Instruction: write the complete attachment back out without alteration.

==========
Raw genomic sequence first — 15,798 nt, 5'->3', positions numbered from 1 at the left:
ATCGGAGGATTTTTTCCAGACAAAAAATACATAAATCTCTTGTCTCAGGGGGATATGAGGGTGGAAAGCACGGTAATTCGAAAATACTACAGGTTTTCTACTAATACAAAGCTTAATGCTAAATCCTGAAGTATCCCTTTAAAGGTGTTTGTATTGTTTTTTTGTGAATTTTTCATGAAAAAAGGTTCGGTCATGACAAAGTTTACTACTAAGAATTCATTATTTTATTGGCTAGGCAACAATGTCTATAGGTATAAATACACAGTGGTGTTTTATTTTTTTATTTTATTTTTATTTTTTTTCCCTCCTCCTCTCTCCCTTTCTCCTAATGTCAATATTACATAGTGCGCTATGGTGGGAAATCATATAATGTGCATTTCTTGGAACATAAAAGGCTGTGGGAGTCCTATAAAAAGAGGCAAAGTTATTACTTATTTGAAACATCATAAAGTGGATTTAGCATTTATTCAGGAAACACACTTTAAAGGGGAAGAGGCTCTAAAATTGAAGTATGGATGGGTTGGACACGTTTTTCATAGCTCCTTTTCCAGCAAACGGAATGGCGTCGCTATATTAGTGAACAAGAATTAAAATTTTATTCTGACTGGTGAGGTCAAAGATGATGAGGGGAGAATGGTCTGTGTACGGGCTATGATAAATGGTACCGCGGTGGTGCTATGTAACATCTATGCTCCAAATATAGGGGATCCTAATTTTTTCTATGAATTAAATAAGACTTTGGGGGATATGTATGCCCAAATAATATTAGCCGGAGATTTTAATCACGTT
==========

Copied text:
Raw genomic sequence first — 15,798 nt, 5'->3', positions numbered from 1 at the left:
ATCGGAGGATTTTTTCCAGACAAAAAATACATAAATCTCTTGTCTCAGGGGGATATGAGGGTGGAAAGCACGGTAATTCGAAAATACTACAGGTTTTCTACTAATACAAAGCTTAATGCTAAATCCTGAAGTATCCCTTTAAAGGTGTTTGTATTGTTTTTTTGTGAATTTTTCATGAAAAAAGGTTCGGTCATGACAAAGTTTACTACTAAGAATTCATTATTTTATTGGCTAGGCAACAATGTCTATAGGTATAAATACACAGTGGTGTTTTATTTTTTTATTTTATTTTTATTTTTTTTCCCTCCTCCTCTCTCCCTTTCTCCTAATGTCAATATTACATAGTGCGCTATGGTGGGAAATCATATAATGTGCATTTCTTGGAACATAAAAGGCTGTGGGAGTCCTATAAAAAGAGGCAAAGTTATTACTTATTTGAAACATCATAAAGTGGATTTAGCATTTATTCAGGAAACACACTTTAAAGGGGAAGAGGCTCTAAAATTGAAGTATGGATGGGTTGGACACGTTTTTCATAGCTCCTTTTCCAGCAAACGGAATGGCGTCGCTATATTAGTGAACAAGAATTAAAATTTTATTCTGACTGGTGAGGTCAAAGATGATGAGGGGAGAATGGTCTGTGTACGGGCTATGATAAATGGTACCGCGGTGGTGCTATGTAACATCTATGCTCCAAATATAGGGGATCCTAATTTTTTCTATGAATTAAATAAGACTTTGGGGGATATGTATGCCCAAATAATATTAGCCGGAGATTTTAATCACGTT